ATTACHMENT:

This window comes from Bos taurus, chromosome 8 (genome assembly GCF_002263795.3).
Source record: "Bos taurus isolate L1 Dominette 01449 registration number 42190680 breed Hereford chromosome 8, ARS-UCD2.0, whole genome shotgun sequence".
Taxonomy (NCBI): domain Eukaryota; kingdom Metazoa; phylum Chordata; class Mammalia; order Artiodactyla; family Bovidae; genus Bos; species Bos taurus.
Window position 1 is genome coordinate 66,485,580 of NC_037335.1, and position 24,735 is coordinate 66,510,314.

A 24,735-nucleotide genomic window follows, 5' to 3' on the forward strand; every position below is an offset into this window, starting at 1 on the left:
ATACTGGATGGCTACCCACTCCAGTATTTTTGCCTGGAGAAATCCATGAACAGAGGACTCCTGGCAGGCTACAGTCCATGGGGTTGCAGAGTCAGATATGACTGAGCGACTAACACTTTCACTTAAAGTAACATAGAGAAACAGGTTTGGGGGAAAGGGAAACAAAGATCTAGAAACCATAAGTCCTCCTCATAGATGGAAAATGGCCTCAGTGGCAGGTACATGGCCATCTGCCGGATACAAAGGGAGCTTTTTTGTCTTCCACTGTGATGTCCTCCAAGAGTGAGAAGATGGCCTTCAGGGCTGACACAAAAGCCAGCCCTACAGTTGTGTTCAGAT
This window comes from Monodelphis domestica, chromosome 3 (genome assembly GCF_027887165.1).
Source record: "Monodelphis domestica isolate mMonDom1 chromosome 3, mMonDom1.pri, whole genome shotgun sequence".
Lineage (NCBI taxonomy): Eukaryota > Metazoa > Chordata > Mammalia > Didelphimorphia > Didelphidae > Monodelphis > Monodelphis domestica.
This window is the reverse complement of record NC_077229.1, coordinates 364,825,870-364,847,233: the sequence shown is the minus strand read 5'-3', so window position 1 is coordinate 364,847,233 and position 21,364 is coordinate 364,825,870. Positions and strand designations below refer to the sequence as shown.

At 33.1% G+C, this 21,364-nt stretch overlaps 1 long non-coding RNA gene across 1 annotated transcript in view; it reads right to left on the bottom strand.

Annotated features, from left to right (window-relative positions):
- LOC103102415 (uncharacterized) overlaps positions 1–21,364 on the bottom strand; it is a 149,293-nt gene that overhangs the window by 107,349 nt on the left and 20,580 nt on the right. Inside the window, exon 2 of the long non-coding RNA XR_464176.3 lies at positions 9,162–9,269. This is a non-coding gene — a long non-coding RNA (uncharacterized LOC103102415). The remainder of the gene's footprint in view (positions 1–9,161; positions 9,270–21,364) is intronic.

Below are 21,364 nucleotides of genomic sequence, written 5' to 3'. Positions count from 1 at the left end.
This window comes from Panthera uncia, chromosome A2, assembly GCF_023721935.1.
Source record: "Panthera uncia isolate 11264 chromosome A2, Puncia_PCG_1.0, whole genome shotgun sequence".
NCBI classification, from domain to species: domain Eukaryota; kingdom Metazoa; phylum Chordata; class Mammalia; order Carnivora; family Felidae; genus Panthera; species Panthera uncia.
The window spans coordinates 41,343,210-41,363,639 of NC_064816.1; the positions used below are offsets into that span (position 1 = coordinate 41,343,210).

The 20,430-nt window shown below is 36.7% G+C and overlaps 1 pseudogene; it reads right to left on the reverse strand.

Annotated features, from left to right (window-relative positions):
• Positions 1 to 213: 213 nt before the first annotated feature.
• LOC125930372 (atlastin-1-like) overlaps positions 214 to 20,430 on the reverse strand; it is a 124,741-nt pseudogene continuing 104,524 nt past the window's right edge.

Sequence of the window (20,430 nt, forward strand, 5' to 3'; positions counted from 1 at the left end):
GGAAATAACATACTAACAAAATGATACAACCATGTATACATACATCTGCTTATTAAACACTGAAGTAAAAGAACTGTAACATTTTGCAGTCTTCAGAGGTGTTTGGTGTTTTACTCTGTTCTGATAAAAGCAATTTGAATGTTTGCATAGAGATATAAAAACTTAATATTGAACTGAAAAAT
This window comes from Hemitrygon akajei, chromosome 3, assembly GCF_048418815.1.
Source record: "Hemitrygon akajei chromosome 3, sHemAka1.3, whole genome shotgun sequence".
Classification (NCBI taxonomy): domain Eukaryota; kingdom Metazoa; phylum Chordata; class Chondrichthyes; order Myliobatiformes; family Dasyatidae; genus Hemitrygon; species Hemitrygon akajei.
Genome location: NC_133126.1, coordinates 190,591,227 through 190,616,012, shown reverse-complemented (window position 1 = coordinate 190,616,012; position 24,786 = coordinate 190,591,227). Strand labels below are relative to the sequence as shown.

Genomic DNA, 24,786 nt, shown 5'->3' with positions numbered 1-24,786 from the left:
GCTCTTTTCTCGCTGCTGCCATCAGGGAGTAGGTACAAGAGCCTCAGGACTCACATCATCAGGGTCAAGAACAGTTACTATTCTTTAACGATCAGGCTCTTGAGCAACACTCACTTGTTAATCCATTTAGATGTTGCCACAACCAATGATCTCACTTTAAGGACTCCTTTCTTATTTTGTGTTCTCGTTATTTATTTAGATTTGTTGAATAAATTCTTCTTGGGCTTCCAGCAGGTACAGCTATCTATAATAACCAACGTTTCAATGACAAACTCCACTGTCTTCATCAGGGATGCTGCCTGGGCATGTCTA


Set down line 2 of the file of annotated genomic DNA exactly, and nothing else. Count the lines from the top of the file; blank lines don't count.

Source record: "Bos taurus isolate L1 Dominette 01449 registration number 42190680 breed Hereford chromosome 8, ARS-UCD2.0, whole genome shotgun sequence".